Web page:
Speaking at the Lord Mayor’s Easter banquet, the Foreign Secretary said the 27 countries expelling Russian diplomats represented “a moment when a feeling has suddenly crystallised”.
He said nations were saying “enough is enough” after “years of vexation and provocation” which had “worn the collective patience to breaking point”. He said the Kremlin “underestimated the strength of global feeling”.
Mr Johnson went on to highlight the annexation of Crimea, cyberattacks and the concealing of chemical weapons in Syria.
“After all these provocations, this week was the moment when the world decided to say enough to the wearying barrage of Russian lies,” he said.
“The torrent of obfuscation and intercontinental ballistic whoppers. First they told us that novichok never existed, then they told us that it did exist but they had destroyed the stocks, then they claimed that the stocks had escaped to Sweden or the Czech Republic or Slovakia or the United States.
“And the other day they claimed that the true inventor of novichok was Theresa May.”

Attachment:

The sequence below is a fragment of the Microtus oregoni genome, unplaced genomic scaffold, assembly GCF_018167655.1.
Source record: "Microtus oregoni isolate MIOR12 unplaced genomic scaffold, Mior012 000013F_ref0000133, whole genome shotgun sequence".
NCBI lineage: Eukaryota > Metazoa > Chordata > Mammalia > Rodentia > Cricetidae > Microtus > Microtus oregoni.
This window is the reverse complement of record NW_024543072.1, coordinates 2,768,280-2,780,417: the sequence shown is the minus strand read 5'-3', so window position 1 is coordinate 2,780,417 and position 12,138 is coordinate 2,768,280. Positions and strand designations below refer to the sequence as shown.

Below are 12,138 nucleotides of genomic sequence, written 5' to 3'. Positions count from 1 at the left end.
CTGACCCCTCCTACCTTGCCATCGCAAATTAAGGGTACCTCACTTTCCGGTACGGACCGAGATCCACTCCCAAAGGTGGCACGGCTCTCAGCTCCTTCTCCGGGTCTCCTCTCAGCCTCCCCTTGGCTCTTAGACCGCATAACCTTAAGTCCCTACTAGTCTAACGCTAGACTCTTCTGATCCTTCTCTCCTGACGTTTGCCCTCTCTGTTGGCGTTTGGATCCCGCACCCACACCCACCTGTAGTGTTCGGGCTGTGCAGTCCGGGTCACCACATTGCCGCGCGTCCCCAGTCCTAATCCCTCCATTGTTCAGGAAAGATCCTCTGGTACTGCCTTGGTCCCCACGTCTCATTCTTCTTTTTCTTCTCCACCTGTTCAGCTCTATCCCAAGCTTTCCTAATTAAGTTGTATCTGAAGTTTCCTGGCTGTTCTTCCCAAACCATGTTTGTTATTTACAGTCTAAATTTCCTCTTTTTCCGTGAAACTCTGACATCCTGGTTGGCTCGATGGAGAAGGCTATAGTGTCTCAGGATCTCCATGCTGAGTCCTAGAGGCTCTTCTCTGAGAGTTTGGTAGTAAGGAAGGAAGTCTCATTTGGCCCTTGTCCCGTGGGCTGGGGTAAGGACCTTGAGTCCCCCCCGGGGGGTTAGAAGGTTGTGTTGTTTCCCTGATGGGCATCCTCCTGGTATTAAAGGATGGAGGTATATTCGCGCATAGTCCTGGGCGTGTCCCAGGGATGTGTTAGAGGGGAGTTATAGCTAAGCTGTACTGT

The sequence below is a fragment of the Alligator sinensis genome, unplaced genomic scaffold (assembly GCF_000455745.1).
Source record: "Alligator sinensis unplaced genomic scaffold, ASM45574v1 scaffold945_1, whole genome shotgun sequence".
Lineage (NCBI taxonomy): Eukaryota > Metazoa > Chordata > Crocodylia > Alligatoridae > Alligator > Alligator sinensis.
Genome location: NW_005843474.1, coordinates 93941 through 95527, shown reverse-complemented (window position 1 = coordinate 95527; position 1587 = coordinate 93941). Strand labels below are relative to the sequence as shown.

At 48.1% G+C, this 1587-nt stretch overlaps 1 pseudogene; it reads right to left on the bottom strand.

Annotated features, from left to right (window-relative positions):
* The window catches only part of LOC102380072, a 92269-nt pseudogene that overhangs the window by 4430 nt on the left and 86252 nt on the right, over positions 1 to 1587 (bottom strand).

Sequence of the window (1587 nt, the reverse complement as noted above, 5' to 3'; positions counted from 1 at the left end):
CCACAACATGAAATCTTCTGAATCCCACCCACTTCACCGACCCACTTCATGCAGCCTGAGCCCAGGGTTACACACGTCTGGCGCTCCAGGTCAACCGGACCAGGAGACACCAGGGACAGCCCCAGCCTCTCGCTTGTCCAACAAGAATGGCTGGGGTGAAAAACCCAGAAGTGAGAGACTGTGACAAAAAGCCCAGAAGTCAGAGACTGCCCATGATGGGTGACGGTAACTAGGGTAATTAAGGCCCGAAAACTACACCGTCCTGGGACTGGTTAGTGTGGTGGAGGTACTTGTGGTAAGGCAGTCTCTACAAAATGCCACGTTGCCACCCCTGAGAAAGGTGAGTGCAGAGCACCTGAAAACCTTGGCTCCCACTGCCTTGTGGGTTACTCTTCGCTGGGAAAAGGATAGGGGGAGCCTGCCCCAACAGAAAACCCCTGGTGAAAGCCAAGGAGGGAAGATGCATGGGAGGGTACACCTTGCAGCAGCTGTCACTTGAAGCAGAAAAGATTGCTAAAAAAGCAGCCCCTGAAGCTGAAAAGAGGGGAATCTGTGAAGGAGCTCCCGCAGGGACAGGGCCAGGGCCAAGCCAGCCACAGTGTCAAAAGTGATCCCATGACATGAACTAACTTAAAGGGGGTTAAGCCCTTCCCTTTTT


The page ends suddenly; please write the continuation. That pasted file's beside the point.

Mr Johnson said that the Foreign Office had heard a total of 24 “ludicrous fibs” with regards to Russian involvement in Salisbury.
In a colourful comparison, the MP added: “They make novichok, we make light sabres. One a hideous weapon that is specifically intended for assassination. The other an implausible theatrical prop with a mysterious buzz.
“But which of those two weapons is really more effective in the world of today?
“I tell you that the arsenals of this country and of our friends are not stocked with poison but with something vastly more powerful – the power of imagination and creativity and innovation that comes with living in a free society.”
The speech comes after Theresa May spoke to Donald Trump to thank the US leader for his “very strong response” as he expelled 60 Russian diplomats.
“The PM said the US had delivered a very strong response and welcomed the breadth of international action in response to Russia’s reckless and brazen behaviour,” a Downing Street spokesperson added.
On Wednesday, Russia called on the UK to prove British intelligence services did not poison former spy Sergei Skripal and his daughter Yulia.
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The Russian foreign ministry also said in the absence of that evidence it will consider the case a murder attempt on Russian citizens as part of a “massive political provocation”.
Moscow continues to deny any involvement in the nerve agent attack.